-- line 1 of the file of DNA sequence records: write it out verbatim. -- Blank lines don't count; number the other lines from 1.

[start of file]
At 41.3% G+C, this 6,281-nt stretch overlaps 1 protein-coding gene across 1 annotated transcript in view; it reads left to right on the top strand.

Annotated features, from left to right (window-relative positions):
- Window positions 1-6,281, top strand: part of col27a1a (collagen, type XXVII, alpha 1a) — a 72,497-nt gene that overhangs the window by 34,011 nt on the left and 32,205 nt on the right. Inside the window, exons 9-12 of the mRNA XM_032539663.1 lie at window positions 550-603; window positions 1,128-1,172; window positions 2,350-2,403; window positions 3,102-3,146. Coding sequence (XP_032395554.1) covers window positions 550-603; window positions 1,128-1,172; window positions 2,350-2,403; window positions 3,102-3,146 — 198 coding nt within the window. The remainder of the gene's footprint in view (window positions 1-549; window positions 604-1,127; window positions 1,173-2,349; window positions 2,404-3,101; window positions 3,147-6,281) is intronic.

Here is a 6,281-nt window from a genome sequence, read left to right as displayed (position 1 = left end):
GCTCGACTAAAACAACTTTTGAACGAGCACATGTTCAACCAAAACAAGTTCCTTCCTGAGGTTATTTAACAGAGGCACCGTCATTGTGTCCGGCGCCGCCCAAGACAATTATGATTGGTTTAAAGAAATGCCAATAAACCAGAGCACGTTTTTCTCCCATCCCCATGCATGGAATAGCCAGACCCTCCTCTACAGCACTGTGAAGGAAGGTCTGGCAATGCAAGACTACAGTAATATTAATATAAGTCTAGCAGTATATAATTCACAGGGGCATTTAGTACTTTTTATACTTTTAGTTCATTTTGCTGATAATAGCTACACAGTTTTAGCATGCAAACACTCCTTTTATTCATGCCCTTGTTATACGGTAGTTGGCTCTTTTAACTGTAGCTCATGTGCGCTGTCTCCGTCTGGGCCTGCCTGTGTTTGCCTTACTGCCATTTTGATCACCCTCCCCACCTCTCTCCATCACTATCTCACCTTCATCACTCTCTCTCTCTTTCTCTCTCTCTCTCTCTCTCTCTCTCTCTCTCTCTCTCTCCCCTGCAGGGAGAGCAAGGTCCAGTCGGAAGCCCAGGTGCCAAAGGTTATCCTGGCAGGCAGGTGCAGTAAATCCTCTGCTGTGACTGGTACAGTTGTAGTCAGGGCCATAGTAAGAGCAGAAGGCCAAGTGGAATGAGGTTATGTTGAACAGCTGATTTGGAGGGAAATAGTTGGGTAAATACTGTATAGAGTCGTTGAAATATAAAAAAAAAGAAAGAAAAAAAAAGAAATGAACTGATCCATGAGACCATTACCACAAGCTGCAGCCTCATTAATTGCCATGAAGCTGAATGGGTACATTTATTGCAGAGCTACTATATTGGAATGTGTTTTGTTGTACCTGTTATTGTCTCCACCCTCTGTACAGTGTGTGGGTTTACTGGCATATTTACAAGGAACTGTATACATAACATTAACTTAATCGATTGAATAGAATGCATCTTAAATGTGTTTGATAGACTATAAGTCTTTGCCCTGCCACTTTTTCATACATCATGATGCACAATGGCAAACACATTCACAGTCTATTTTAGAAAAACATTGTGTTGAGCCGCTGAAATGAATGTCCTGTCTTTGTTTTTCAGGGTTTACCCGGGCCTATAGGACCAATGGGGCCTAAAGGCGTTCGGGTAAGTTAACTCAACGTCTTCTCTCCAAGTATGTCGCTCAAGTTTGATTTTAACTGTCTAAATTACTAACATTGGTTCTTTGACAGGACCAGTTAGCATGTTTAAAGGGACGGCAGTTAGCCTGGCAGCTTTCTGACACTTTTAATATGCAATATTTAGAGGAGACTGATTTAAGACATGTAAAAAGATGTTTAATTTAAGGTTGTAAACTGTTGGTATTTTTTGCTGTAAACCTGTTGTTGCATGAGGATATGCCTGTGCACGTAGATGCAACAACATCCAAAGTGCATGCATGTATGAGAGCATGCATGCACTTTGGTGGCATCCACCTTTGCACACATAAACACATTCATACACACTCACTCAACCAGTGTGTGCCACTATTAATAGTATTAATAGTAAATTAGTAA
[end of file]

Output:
At 41.3% G+C, this 6,281-nt stretch overlaps 1 protein-coding gene across 1 annotated transcript in view; it reads left to right on the top strand.